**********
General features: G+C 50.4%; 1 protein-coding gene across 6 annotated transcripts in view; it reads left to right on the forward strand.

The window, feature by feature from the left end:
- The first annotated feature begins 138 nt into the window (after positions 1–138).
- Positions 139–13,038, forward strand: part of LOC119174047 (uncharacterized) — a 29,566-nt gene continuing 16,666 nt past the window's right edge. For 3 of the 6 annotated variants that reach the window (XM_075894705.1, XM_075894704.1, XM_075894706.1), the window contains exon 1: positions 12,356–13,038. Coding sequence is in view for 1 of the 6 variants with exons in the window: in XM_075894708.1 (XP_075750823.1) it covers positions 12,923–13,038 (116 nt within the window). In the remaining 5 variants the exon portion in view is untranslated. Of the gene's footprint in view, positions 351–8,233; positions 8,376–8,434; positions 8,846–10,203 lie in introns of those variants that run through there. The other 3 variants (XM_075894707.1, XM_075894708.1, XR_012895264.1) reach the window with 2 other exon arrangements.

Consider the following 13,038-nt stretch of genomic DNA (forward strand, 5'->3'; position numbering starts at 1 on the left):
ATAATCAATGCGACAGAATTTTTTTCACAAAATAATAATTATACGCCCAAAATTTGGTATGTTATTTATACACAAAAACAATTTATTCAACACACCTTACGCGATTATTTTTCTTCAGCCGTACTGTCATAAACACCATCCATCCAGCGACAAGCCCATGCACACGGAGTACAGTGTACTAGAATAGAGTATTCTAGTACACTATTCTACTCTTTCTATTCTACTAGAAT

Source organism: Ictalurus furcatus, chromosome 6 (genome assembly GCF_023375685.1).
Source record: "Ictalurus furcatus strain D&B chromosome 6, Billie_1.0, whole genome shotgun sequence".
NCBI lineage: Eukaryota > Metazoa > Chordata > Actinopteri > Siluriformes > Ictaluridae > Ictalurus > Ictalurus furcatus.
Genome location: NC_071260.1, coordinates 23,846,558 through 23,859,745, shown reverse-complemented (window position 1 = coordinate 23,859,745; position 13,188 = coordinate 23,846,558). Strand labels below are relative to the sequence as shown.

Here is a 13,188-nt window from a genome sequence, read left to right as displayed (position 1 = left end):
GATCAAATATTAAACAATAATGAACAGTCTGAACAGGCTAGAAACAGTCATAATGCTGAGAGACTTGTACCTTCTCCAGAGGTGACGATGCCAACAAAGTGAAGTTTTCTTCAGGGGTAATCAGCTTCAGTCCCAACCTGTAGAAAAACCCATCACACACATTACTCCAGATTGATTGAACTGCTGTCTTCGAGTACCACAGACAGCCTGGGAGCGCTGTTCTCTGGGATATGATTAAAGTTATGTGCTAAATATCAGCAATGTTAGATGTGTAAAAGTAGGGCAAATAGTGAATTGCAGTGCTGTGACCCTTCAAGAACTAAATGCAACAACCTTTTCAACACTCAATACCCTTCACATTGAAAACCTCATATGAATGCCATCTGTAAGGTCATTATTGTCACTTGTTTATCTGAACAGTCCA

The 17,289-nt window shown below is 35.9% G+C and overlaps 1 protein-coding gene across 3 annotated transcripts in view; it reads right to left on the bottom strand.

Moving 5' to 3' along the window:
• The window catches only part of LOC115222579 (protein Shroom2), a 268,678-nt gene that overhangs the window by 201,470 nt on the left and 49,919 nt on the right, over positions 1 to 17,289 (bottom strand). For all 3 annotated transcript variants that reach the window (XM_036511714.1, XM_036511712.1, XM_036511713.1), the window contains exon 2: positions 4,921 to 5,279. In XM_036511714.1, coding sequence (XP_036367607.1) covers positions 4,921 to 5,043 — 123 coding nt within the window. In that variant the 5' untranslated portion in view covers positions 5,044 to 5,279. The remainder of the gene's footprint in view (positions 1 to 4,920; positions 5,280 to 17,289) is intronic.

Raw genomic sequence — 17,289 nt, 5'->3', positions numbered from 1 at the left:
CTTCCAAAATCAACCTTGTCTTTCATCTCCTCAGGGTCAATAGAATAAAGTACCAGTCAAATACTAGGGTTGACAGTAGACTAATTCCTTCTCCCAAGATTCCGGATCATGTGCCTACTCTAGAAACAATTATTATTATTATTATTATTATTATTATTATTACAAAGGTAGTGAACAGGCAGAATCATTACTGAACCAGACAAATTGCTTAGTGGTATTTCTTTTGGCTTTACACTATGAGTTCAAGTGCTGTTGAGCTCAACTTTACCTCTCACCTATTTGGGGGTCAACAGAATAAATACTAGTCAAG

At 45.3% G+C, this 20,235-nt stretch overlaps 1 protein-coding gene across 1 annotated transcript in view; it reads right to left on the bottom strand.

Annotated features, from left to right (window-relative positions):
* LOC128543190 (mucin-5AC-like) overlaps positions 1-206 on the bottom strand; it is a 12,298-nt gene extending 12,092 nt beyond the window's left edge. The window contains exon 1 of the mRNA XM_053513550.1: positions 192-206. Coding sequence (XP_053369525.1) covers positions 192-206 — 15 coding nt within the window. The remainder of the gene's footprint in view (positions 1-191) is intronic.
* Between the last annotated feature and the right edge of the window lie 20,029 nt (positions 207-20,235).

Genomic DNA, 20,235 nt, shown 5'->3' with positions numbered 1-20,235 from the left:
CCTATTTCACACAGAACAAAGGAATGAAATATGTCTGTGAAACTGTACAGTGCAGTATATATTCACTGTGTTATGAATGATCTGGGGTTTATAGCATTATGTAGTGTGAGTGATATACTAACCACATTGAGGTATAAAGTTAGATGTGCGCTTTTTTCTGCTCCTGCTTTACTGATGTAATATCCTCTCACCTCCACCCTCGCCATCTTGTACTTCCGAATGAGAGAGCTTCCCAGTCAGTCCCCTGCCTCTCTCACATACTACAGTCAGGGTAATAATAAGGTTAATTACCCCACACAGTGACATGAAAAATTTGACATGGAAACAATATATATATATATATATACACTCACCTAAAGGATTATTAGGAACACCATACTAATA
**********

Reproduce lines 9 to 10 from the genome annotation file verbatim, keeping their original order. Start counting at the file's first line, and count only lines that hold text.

NCBI lineage: Eukaryota > Metazoa > Chordata > Actinopteri > Siluriformes > Ictaluridae > Ictalurus > Ictalurus furcatus.
Genome location: NC_071260.1, coordinates 23,846,558 through 23,859,745, shown reverse-complemented (window position 1 = coordinate 23,859,745; position 13,188 = coordinate 23,846,558). Strand labels below are relative to the sequence as shown.